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Content of a website is stored in a MySQL database. 99% of the content will be enabled, but some (users, posts etc.) will be disabled. Most of the queries end as WHERE (...) AND enabled

Is it a good idea to create an index on the field 'enabled'?

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It wouldn't be much use creating an index just on enabled alone. But it might be useful to create a compound index in which enabled is included, in order to achieve ORDER BY optimisation.

For example if something like this was a common query:

SELECT * FROM things WHERE c1='foo' AND enabled=1 ORDER BY c2

An index on c1 would allow the matching rows to be found quickly, but it would still need to be sorted in a separate step using c2.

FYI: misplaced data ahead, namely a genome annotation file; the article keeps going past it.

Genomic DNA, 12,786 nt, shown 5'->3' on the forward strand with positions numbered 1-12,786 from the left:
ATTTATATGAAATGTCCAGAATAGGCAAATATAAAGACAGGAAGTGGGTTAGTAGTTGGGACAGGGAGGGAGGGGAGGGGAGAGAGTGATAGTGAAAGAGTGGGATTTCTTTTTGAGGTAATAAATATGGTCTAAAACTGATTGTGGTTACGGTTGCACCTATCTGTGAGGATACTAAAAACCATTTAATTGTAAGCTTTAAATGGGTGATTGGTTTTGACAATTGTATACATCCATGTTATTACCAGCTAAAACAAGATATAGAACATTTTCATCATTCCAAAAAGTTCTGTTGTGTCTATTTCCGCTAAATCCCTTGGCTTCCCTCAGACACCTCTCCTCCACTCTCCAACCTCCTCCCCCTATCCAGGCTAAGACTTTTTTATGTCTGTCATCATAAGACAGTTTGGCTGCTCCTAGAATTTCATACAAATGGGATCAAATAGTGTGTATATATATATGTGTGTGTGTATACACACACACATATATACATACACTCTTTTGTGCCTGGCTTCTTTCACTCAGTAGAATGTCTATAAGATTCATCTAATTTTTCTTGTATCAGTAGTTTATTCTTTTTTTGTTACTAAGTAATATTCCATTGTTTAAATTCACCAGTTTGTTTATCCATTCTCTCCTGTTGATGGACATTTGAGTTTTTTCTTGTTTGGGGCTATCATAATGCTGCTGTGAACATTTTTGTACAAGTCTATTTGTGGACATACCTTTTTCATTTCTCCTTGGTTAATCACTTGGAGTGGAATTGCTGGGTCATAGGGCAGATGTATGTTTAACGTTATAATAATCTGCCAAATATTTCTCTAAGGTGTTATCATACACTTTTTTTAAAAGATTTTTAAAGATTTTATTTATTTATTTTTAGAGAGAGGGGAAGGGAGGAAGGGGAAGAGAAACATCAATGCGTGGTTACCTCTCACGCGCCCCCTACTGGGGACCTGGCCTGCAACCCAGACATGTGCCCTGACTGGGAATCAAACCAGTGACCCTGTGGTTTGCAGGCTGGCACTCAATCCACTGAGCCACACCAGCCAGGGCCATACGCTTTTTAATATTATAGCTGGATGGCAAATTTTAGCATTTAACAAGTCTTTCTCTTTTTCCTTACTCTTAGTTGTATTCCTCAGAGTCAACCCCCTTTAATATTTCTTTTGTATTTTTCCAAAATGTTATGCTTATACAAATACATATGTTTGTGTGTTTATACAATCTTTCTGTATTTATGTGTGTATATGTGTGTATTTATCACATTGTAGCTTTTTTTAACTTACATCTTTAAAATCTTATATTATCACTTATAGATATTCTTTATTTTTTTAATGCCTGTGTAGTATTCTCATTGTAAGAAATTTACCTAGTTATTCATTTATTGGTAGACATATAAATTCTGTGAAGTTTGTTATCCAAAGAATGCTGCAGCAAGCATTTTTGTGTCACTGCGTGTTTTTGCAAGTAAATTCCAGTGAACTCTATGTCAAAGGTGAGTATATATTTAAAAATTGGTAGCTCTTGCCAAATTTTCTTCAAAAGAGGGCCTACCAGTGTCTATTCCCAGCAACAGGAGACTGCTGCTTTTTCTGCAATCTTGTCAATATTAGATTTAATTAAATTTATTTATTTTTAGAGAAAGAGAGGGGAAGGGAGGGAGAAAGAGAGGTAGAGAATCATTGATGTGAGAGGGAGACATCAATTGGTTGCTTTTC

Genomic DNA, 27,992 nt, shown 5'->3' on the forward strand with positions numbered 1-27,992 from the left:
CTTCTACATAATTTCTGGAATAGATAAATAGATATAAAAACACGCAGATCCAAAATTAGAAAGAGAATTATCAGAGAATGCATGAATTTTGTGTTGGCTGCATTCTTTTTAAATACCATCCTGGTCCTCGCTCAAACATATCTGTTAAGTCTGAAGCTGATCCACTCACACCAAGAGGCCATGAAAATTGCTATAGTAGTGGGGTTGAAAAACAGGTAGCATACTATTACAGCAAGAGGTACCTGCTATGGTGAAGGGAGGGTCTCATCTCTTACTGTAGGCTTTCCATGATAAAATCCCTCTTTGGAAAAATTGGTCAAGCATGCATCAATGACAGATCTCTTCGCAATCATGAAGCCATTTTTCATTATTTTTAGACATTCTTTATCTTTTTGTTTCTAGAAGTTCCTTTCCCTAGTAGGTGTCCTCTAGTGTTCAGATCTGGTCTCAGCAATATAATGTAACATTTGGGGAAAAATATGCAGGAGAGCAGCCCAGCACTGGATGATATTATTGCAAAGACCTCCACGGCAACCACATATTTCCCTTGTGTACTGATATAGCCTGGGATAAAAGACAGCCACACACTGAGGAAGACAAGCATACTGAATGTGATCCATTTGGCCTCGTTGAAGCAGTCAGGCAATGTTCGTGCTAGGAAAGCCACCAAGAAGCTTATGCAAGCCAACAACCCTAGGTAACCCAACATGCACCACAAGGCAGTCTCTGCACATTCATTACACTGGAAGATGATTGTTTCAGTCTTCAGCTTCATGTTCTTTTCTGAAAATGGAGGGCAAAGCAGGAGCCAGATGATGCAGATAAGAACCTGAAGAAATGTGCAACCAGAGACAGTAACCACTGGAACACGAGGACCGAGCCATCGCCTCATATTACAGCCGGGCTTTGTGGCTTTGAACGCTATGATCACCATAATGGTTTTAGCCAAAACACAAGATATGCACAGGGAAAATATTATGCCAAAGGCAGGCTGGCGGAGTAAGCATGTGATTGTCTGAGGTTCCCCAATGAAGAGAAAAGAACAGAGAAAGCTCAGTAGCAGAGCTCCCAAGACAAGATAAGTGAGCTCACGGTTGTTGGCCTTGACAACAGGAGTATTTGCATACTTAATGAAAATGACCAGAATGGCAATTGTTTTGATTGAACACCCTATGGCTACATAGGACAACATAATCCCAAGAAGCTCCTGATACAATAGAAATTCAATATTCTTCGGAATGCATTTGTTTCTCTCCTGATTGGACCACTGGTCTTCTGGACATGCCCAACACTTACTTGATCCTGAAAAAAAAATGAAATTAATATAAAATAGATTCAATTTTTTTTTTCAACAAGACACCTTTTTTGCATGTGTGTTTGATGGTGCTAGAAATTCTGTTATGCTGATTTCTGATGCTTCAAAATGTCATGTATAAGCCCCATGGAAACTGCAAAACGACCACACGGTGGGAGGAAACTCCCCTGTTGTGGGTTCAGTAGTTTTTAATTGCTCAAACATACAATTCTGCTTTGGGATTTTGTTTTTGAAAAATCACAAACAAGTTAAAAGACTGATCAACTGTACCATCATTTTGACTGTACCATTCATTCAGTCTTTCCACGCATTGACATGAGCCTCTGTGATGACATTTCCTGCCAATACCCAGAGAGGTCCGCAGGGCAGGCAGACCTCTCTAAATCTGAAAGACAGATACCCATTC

An index on c1, c2 should allow the ordering to be done from the index, greatly speeding up the query sorting, but the lack of enabled in the index would defeat that, because it'd have to compile the list of matching rows indexed by c1, then scan each row to check it's enabled before sorting the results by c2.

If the index were enabled, c1, c2 or c1, enabled, c2, the whole WHERE condition and the ORDERing could be taken directly from index, giving faster results.

As always, it'll depend on what queries you're doing; you should EXPLAIN your most-common queries to check for sure what it's doing.

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Your thoughts were exactly what was missing to make a point. I decided to add enabled fields to the tables where I expect huge result sets. Because there is always an ORDER clause, this will decrease the scan time for the enabled rows. But for tables where I expect only a few matches, a one-by-one scan will not make a difference. – sibidiba May 29 '10 at 12:51

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